Although, as St. Paul says (2 Cor. 6:10), we are poor beggars, yet we make many rich; although we have nothing, yet we possess everything. It is also true that what kings, princes, lords, burghers, and peasants have is not theirs by reason of their golden hair47 but because of Christ and His Christians. Consequently, so long as Christians walk this earth, the host must benefit from his guest. On the other hand, the guest, that is, Christendom, must benefit from the host. Thus the history of the patriarch Jacob (Gen. 30:30) shows that when he was in the service of Laban, his father-in-law,48 prosperity was showered on the latter, who had not been rich before this time. God blessed Laban for the sake of His pious Jacob, who brought nothing with him and also received but little from Laban. Similarly, lords, burghers, and peasants today possess their land and their people, their power, honor, and goods because of the Christians who dwell in their midst, even though the former will not acknowledge this and thank the Christians poorly for it.
But which works of the Christians accomplish this? We see nothing special that they do beyond what others do, especially since the day of miracles is past. Miracles, of course, are still the least significant works, since they are only physical and are performed for only a few people. But let us consider the true, great works of which Christ speaks here—works which are done with the power of God, which accomplish everything, which are still performed and must be performed daily as long as the world stands.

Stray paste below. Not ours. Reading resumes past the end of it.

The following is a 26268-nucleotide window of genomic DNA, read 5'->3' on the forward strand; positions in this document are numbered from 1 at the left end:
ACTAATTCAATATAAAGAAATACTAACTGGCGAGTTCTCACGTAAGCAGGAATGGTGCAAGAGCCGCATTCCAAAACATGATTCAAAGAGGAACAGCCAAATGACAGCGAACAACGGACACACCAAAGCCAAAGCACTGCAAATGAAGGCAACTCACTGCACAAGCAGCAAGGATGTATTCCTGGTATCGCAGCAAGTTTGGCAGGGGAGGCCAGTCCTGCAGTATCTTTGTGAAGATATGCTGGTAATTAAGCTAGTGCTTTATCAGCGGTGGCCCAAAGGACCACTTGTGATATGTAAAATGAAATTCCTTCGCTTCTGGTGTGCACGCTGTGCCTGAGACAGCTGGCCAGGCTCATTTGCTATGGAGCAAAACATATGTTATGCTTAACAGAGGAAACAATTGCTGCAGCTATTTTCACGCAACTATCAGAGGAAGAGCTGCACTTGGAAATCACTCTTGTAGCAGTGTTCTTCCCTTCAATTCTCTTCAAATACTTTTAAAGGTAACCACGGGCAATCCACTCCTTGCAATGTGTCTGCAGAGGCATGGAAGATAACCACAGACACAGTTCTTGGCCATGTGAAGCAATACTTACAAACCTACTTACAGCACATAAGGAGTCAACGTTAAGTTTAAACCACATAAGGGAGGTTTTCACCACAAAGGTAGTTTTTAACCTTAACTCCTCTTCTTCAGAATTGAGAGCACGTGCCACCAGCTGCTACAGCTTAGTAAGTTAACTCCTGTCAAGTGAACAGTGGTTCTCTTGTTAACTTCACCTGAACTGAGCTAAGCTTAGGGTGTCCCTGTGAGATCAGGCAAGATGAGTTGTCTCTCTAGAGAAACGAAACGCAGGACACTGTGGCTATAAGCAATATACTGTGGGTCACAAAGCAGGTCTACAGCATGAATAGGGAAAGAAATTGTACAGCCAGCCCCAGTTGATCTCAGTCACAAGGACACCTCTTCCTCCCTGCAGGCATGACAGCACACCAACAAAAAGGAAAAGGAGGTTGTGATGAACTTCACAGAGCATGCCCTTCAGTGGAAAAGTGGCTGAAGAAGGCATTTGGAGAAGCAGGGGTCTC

In the first place, Christians have the Gospel, Baptism, and the Sacrament, by means of which they convert people, snatch souls from the clutches of the devil, wrest them from hell and death, and bring them to heaven. With these they also comfort, strengthen, and preserve poor consciences that are saddened and troubled by the devil and others. They are able to teach and instruct people in all walks of life and to help them live in a Christian and blessed way. All these are works which all kings and emperors in the world, all the mighty and the rich, all scholars and sages, are unable to do and could not purchase with all their wealth. For none of them can console and gladden a single conscience that is oppressed and aggrieved by sin. Nor can they instruct a person aright how to come to Christ and how to live before God. On the contrary, they disseminate lies and introduce idolatry in opposition to God’s Word, mislead souls and tear them from the truth by persecution, torture, and murder. All this we see in the regimes of the pope and the Turk. Therefore where such works are wrought as convert someone to Christ, strengthen him in his faith, and preserve him in a godly life, one may well boast that this is a work to which no emperor and no kings are equal, but which is performed solely by the power of Christ the Lord and is as great as or greater than raising the physically dead. Christ Himself does not regard such a miracle as great, for He testifies here that He will perform much greater works through His Christians. To destroy the kingdom and the power of the devil, who, according to Holy Writ, is the lord and god of the world (2 Cor. 4:4), requires God’s own almighty power and might and certainly not human effort.